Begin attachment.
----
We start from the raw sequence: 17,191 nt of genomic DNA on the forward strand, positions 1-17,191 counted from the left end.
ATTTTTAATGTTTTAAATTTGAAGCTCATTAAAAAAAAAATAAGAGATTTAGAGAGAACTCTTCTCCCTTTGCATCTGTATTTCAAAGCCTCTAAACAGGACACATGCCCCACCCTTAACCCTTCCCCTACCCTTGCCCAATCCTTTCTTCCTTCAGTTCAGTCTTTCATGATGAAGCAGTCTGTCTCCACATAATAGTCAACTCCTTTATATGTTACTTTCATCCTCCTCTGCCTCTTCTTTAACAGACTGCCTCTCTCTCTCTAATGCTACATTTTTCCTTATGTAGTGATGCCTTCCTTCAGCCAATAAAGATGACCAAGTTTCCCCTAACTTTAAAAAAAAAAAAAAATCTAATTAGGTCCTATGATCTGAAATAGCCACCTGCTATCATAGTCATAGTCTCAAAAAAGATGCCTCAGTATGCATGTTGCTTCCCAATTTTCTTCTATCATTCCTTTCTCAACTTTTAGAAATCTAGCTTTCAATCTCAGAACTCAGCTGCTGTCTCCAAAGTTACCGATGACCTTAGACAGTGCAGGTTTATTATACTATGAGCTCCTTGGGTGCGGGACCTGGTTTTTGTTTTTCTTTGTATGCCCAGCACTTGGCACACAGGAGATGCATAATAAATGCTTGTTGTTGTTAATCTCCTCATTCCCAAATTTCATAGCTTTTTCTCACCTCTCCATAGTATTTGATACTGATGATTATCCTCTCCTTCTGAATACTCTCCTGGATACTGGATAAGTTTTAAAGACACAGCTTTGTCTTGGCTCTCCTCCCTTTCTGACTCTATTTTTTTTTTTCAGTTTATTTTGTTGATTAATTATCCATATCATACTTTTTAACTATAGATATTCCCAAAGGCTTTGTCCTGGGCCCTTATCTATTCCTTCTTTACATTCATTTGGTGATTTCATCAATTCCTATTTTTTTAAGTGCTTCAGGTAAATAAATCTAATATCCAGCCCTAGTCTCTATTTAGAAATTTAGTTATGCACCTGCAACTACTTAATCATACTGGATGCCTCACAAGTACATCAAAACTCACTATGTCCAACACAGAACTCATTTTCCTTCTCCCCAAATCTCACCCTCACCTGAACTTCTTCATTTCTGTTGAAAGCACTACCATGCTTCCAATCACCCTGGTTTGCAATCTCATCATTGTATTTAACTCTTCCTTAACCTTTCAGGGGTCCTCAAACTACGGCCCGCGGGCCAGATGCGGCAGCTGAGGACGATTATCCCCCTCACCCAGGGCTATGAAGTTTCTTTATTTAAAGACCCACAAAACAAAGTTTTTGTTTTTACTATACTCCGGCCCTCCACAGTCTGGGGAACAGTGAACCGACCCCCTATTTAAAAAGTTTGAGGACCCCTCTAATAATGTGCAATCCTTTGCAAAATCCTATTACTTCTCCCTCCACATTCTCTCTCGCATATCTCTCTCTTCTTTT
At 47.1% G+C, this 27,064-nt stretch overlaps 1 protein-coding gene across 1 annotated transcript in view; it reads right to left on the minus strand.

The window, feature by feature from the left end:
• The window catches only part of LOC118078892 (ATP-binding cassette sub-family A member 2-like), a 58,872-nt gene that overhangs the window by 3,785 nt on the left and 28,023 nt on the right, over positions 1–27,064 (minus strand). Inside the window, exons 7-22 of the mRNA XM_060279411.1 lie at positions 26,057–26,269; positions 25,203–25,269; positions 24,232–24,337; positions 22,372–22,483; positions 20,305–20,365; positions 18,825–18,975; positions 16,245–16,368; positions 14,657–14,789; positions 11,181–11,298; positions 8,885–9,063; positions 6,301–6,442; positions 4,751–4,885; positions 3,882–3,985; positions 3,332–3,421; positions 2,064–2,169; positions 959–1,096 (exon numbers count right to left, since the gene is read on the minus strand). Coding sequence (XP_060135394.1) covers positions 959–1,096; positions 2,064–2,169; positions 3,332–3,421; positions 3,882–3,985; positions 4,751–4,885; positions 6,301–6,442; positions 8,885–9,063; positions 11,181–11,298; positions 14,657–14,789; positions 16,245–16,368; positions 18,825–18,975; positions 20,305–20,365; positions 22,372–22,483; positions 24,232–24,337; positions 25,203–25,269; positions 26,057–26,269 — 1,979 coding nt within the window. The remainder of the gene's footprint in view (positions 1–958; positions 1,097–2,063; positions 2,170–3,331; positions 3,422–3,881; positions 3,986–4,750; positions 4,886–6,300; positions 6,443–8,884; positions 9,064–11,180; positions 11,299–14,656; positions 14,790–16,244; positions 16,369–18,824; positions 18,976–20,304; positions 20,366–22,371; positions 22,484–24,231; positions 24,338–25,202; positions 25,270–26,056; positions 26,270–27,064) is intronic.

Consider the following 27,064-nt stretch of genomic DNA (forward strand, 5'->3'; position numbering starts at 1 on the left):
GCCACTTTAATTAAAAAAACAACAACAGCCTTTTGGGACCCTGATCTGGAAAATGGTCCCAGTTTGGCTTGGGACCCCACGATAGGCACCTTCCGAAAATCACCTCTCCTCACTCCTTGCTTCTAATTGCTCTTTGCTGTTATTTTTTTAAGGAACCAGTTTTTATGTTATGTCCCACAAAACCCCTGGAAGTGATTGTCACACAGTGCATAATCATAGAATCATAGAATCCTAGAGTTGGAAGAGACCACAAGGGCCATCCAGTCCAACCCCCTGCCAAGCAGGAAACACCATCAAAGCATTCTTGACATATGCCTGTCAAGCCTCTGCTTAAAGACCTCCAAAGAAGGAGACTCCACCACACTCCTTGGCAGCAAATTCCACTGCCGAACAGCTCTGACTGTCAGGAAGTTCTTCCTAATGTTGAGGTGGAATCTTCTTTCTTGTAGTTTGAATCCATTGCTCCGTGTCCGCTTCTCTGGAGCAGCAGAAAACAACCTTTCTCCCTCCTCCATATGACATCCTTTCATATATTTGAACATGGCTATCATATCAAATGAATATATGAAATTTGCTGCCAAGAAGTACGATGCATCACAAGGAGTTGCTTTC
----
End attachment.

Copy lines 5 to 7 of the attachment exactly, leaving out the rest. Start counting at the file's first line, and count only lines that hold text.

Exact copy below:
• The window catches only part of LOC118078892 (ATP-binding cassette sub-family A member 2-like), a 58,872-nt gene that overhangs the window by 3,785 nt on the left and 28,023 nt on the right, over positions 1–27,064 (minus strand). Inside the window, exons 7-22 of the mRNA XM_060279411.1 lie at positions 26,057–26,269; positions 25,203–25,269; positions 24,232–24,337; positions 22,372–22,483; positions 20,305–20,365; positions 18,825–18,975; positions 16,245–16,368; positions 14,657–14,789; positions 11,181–11,298; positions 8,885–9,063; positions 6,301–6,442; positions 4,751–4,885; positions 3,882–3,985; positions 3,332–3,421; positions 2,064–2,169; positions 959–1,096 (exon numbers count right to left, since the gene is read on the minus strand). Coding sequence (XP_060135394.1) covers positions 959–1,096; positions 2,064–2,169; positions 3,332–3,421; positions 3,882–3,985; positions 4,751–4,885; positions 6,301–6,442; positions 8,885–9,063; positions 11,181–11,298; positions 14,657–14,789; positions 16,245–16,368; positions 18,825–18,975; positions 20,305–20,365; positions 22,372–22,483; positions 24,232–24,337; positions 25,203–25,269; positions 26,057–26,269 — 1,979 coding nt within the window. The remainder of the gene's footprint in view (positions 1–958; positions 1,097–2,063; positions 2,170–3,331; positions 3,422–3,881; positions 3,986–4,750; positions 4,886–6,300; positions 6,443–8,884; positions 9,064–11,180; positions 11,299–14,656; positions 14,790–16,244; positions 16,369–18,824; positions 18,976–20,304; positions 20,366–22,371; positions 22,484–24,231; positions 24,338–25,202; positions 25,270–26,056; positions 26,270–27,064) is intronic.

Consider the following 27,064-nt stretch of genomic DNA (forward strand, 5'->3'; position numbering starts at 1 on the left):
GCCACTTTAATTAAAAAAACAACAACAGCCTTTTGGGACCCTGATCTGGAAAATGGTCCCAGTTTGGCTTGGGACCCCACGATAGGCACCTTCCGAAAATCACCTCTCCTCACTCCTTGCTTCTAATTGCTCTTTGCTGTTATTTTTTTAAGGAACCAGTTTTTATGTTATGTCCCACAAAACCCCTGGAAGTGATTGTCACACAGTGCATAATCATAGAATCATAGAATCCTAGAGTTGGAAGAGACCACAAGGGCCATCCAGTCCAACCCCCTGCCAAGCAGGAAACACCATCAAAGCATTCTTGACATATGCCTGTCAAGCCTCTGCTTAAAGACCTCCAAAGAAGGAGACTCCACCACACTCCTTGGCAGCAAATTCCACTGCCGAACAGCTCTGACTGTCAGGAAGTTCTTCCTAATGTTGAGGTGGAATCTTCTTTCTTGTAGTTTGAATCCATTGCTCCGTGTCCGCTTCTCTGGAGCAGCAGAAAACAACCTTTCTCCCTCCTCCATATGACATCCTTTCATATATTTGAACATGGCTATCATATCAAATGAATATATGAAATTTGCTGCCAAGAAGTACGATGCATCACAAGGAGTTGCTTTC